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As ‘Storm Area 51’ approaches, Navy makes jaw-dropping UFO statement

This is the first time that the military has issued such a profound soundbite regarding possible extraterrestrial visitation.

On Friday, hundreds, perhaps thousands of curious onlookers will descend upon the town of Rachel, Nevada as part of a gathering connected to a Facebook event entitled “Storm Area 51, they can’t stop us all”.

The idea was a simple and silly one:  Anyone who signed up at attend the event would, at once, crash the gates at the secretive military facility in hopes to discovering the mysteries within.  Some believed that they would find crashed or reverse-engineered spacecraft, while others hope to run into an extraterrestrial or two.

This all sounds very farfetched, of course, as the US military has long been critical of the idea of flying saucers and little green men.

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That is, until now

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For the first time, the U.S. Navy has acknowledged the three UFO videos that were released by former Blink-182 singer Tom DeLonge and published by the New York Times are of real “unidentified” objects.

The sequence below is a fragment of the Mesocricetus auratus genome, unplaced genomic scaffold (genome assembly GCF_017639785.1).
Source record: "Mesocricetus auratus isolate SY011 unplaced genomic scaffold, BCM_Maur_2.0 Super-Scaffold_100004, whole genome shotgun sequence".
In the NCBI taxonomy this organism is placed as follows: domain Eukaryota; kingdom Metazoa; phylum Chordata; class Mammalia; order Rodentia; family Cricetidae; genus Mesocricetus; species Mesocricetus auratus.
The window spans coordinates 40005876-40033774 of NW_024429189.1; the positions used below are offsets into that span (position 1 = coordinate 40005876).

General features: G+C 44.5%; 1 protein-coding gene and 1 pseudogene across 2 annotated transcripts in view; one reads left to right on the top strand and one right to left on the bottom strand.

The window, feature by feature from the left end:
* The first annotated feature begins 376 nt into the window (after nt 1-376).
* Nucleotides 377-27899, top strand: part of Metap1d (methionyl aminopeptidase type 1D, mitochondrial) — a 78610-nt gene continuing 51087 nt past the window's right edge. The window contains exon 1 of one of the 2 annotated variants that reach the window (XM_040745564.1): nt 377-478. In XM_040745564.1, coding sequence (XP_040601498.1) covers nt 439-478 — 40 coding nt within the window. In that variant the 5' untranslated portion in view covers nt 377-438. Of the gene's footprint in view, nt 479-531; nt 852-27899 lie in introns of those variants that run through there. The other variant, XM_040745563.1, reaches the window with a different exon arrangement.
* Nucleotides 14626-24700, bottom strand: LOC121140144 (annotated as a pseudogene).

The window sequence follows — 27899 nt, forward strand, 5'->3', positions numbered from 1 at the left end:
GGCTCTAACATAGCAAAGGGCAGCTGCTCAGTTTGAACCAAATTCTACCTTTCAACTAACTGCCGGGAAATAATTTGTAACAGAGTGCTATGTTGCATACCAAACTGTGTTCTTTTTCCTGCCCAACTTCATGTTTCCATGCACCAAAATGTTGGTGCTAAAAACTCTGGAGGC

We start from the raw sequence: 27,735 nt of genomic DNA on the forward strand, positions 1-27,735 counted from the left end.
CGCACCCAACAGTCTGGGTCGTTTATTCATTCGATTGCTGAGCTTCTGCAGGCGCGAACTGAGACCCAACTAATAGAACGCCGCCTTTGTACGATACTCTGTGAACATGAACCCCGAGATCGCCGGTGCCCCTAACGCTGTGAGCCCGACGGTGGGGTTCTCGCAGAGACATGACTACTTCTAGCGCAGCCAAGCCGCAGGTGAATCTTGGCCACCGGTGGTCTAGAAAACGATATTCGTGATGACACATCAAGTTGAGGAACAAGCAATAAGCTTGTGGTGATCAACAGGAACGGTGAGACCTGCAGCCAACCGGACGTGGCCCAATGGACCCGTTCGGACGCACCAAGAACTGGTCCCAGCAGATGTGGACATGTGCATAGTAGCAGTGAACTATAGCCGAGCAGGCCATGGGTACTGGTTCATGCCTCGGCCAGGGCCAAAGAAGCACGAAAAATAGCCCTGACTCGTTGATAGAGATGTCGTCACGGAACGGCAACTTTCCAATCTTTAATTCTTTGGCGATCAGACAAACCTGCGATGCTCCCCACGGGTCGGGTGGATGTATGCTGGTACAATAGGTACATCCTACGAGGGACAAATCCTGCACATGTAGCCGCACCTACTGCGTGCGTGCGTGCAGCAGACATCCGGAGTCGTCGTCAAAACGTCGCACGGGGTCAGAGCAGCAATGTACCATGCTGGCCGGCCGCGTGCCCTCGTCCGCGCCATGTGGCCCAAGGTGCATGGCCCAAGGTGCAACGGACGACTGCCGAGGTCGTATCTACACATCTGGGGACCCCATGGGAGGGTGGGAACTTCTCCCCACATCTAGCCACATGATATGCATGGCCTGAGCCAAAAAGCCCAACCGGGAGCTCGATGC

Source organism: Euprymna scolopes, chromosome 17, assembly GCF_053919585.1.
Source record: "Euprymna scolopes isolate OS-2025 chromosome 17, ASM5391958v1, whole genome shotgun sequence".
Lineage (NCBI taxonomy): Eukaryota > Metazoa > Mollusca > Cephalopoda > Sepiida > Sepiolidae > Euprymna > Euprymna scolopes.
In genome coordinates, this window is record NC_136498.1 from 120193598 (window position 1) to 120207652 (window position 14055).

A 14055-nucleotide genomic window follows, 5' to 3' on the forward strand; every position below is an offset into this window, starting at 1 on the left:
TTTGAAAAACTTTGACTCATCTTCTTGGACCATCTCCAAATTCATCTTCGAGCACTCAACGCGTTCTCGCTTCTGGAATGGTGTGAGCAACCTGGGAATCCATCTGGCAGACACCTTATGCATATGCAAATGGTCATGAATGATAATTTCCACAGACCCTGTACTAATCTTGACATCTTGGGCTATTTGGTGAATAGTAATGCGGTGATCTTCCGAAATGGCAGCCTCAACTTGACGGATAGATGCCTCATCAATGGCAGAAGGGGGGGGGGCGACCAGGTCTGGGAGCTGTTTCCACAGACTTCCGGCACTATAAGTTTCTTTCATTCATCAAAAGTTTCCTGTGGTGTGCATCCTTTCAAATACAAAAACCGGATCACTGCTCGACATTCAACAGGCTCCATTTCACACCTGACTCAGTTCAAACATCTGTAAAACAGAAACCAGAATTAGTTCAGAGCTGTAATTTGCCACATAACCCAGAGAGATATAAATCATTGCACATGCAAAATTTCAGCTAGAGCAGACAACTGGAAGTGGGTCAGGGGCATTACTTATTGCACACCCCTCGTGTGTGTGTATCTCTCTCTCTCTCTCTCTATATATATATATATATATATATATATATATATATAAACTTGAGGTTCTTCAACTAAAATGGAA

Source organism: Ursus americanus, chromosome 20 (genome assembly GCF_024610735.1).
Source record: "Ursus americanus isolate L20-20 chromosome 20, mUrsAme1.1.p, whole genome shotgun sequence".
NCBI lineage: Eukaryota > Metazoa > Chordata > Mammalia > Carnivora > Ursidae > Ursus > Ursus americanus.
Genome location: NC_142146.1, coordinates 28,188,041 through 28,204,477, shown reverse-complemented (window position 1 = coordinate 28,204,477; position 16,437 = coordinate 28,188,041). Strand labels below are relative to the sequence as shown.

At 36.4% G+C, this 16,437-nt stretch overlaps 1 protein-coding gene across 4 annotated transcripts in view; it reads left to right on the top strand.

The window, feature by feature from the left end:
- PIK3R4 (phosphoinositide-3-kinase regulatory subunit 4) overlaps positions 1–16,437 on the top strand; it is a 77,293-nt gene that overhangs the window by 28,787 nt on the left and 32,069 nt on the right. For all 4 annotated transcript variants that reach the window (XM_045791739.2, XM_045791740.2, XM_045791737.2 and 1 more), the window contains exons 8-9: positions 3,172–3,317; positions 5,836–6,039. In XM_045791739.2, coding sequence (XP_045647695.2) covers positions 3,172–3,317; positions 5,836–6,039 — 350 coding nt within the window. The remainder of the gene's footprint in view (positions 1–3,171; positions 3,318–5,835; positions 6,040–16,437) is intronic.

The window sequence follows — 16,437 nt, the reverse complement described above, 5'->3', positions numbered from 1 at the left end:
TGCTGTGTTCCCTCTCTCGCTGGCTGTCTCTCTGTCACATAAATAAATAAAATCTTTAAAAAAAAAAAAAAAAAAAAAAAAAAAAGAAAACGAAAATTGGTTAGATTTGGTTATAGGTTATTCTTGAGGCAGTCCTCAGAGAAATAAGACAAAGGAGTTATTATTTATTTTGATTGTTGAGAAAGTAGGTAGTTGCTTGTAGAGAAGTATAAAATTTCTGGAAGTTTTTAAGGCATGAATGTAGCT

“The Navy considers the phenomena contained/depicted in those three videos as unidentified,” Navy spokesman Joseph Gradisher told The Black Vault, a website dedicated to declassified government documents.

Gardisher added that “the ‘Unidentified Aerial Phenomena’ terminology is used because it provides the basic descriptor for the sightings/observations of unauthorized/unidentified aircraft/objects that have been observed entering/operating in the airspace of various military-controlled training ranges.”

This stunning statement was preceded by a softer bit of disclosure just some months ago.

The videos in question, known as “FLIR1,” “Gimbal” and “GoFast,” were originally released to the New York Times and to The Stars Academy of Arts & Science (TTSA). In December 2017, Fox News reported that the Pentagon had secretly set up a program to investigate UFOs at the request of former Sen. Harry Reid, D-Nev.

In June 2019, Reid, now retired, expressed his desire for lawmakers to hold public hearings into what the military knows. “They would be surprised how the American public would accept it,” he said during a wide-ranging interview with a Nevada radio station. “People from their individual states would accept it.”

Does this mean that the government is suddenly warming up to the idea of giving away the secrets of Area 51 over the weekend?  Not likely.

Authorities are cautioning intrepid travelers not to approach the military base, or saunter beyond the posted no trespassing signs, as they will be arrested immediately.

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